In 1779, the British Parliament passed the Penitentiary Act. The goal was to create a national network of state-owned prisons right there in England. And they wouldn’t just be big jails; they would be penitentiaries: buildings designed to encourage their inmates to become penitent for the crimes they had committed.

They were to be spiritual rehabilitation centers, where inmates would be kept in solitary confinement for long periods of the day—perfect for soul-searching—and would also provide inmates with healthy doses of arduous physical labor—great for exhausting the will to sin right out of them!

Yet, the reformers’ successes were short-lived. Following the passing of the Penitentiary Act, only two penitentiaries were built. And when the Revolutionary War ended, England went right back to its practice of execution and prisoner “transportation” to its various colonies, including Australia.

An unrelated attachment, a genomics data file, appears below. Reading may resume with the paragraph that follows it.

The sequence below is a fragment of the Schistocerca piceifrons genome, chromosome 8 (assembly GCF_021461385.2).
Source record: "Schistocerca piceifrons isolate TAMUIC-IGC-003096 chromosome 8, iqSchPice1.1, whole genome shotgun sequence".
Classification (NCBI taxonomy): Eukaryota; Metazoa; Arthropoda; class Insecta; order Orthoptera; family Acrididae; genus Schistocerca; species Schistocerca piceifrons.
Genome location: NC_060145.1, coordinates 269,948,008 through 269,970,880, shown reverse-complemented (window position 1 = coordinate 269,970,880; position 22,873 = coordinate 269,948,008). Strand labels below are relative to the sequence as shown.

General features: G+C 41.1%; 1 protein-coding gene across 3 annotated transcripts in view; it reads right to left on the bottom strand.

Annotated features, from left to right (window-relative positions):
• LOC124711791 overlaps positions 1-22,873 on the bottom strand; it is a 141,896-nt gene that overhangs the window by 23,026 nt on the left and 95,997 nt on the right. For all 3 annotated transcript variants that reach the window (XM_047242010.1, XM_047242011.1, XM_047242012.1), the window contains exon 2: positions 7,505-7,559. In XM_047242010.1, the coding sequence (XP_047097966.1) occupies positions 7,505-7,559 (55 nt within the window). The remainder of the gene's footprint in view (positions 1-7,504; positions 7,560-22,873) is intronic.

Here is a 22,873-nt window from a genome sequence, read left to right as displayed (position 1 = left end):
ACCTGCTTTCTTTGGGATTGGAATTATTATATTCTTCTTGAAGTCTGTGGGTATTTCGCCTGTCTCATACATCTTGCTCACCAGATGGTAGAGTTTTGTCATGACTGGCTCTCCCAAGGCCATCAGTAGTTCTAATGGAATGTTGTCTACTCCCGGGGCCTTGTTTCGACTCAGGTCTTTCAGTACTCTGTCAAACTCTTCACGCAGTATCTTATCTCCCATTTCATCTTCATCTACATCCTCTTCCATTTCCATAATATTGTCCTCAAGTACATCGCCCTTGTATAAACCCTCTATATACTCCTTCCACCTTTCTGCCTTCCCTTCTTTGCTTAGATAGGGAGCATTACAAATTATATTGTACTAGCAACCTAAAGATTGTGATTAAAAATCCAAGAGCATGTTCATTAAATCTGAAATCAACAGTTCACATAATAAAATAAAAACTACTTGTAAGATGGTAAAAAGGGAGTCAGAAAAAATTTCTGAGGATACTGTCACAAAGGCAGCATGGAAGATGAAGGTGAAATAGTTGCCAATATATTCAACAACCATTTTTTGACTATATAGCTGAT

Yet, the idea of jails being centers for religious rehab endured, and eventually the penitentiary craze hit the young American nation. The Quakers picked up the torch and helped lobby the Pennsylvania state legislature to build the Eastern State Penitentiary, the nation’s first foray into criminal rehabilitation. The ESP would combine extreme isolation with hard labor in hopes of inducing religious epiphany.

Instead, the prolonged lack of human contact combined with the copious amounts of blister-inducing drudgery ended up just making most of the inmates go insane.

But over time, the penitentiary model was tweaked, caught on, and has now become the backbone of the modern penal system.

An ironic endnote: The former favorite dumping ground for British criminals, the American colonies, are now home to the world’s largest incarcerated population, both per-capita and in gross total.